Current evidence of health outcomes associated with the use of medication dispensing technology has been scarce and mixed. Some studies suggest it lowers the number of hospitalization, emergency department visits and physician appointments, and improves self-reported physical and mental health [15, 31, 32]. Conversely, a study found that under a nurse care coordination program, the use of a medication dispensing device did not improve depression, cognition, quality of life, and functional status, whereas patients using a pill organizer did [40]. In this study, the investigators found the MDS improved the percieved health status of users over time, whereas the control partcipants did not perceive improvements in health. Nevertheless,  the study was unable to measure the impact of medication dispensing technology on the actual health outcomes of older adults, which was beyond the scope of this study.

Limitations

This study had a few limitations. The study was open-label where knowledge about group assigned to participants after randomization was not withheld from the participants or the research team. The lack of blinding could have resulted in potential bias leading to higher self-reported adherence and perceived health in the intervention group. Also, although the outcome was the same for both groups (i.e., medication adherence), different methods were used to collect adherence data in the intervention and control groups. The self-tracking method used in the control group might not be fully accurate as a result of recall bias and completing calendars at different times or days. However, the research team tried to reduce bias by sending personalized calendars to control participants and used the same approach as MDS users to calculate adherence. Self-reported adherence scores were also used to supplement the recorded adherence.

Investigators encountered some data collection issues during the study. The research team was unable to obtain complete data from some participants. Intermittent data were collected because some participants were unavailable for all monthly follow-up phone calls; control participants were not consistently sending in medication tracking calendars; and, a few intervention participants experienced technical issues with their MDS, causing short periods of missed recordings through the electronic monitoring system. Investigators also experienced a high dropout rate with roughly equal number of dropouts in both control and intervention arms. This may be due to the content of the intervention and the design of the study, such as the long data collection period and frequency of data collection (i.e., monthly follow-up phone calls and daily calendar tracking). The investigators followed the guidelines of the ITT approach to minimize bias due to missing responses [41]. Lastly, the sample size in this study was small and caution needs to be taken in the interpretation of the results [42, 43].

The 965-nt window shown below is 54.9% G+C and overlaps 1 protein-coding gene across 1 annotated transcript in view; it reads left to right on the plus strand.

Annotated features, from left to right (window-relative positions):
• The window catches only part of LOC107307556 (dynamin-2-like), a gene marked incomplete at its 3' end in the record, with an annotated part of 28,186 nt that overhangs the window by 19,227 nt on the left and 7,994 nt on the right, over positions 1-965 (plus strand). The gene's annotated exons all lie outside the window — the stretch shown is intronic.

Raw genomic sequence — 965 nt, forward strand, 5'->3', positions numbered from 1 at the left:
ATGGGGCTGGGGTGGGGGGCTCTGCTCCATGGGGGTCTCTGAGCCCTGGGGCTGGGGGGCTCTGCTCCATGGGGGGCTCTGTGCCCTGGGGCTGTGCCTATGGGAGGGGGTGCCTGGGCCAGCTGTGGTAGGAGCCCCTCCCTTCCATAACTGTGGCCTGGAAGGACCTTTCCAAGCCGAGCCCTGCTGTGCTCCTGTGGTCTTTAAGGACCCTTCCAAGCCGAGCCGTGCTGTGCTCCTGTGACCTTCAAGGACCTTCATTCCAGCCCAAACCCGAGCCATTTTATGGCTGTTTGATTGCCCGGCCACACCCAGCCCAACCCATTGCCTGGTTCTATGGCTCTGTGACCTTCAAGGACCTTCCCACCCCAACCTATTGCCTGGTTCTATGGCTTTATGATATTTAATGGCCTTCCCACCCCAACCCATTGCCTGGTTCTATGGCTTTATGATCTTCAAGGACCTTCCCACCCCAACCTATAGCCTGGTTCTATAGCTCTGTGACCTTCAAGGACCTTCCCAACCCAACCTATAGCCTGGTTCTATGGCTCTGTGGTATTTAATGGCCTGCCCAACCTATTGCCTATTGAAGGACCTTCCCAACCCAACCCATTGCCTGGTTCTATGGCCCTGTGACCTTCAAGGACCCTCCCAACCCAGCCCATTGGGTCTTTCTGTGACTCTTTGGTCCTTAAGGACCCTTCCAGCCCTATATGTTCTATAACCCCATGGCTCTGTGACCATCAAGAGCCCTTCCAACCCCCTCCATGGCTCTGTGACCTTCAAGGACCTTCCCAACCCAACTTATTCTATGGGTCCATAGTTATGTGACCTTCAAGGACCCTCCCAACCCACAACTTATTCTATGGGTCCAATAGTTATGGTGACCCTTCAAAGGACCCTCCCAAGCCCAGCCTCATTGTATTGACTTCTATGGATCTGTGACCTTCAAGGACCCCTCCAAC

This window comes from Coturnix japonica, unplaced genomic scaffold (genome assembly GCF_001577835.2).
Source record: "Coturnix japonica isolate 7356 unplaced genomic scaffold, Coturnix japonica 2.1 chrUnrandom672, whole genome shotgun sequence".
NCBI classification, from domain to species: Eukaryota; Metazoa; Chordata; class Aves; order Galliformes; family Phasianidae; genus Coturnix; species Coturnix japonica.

Future research direction

In this study, the measured impact of mediation dispensing technology on health status was strictly perceptual and may not correspond to objective measures of clinical health outcomes. Nevertheless, the MDS Bluetooth function could be used to capture daily vital sign data and health outcomes. In theory, the use of medication dispensing technology and subsequent improvement in medication adherence have the potential to prevent or alleviate worsening health outcomes for older adults with chronic conditions and adherence issues. The use of medication dispensing technology, thus, may have significant implications for the healthcare system, given non-adherent older adults attribute to 11% of hospital admissions [44]. Future research should examine whether using medication dispensing technology attributes to changes in individuals’ health outcomes and healthcare system utilization, and whether improved medication adherence mediates the changes. Investigators plan to report on interviews conducted with MDS users and healthcare providers at the end of the study to obtain further insights about the topic.

Medication dispensing technology has the potential to decrease healthcare system utilization, allow healthcare resources to be used more effectively, and, ultimately, decrease healthcare costs. Future, large-scale studies are warranted to ascertain medication dispensing technology’s impact on different groups of older population and the healthcare system.

Conclusion

The evidence from this study suggests that the MDS can be an effective, long-term solution to medication non-adherence in community-dwelling older adults experiencing chronic conditions and taking multiple medications. The technology induces better consistency and improvement in medication taking behaviour than simple, non-technological intervention. Future, large-scale research is warranted to demonstrate medication dispensing technology’s potential in enhancing older patients’ health outcomes, and reducing healthcare system utilization and costs.

Availability of data and materials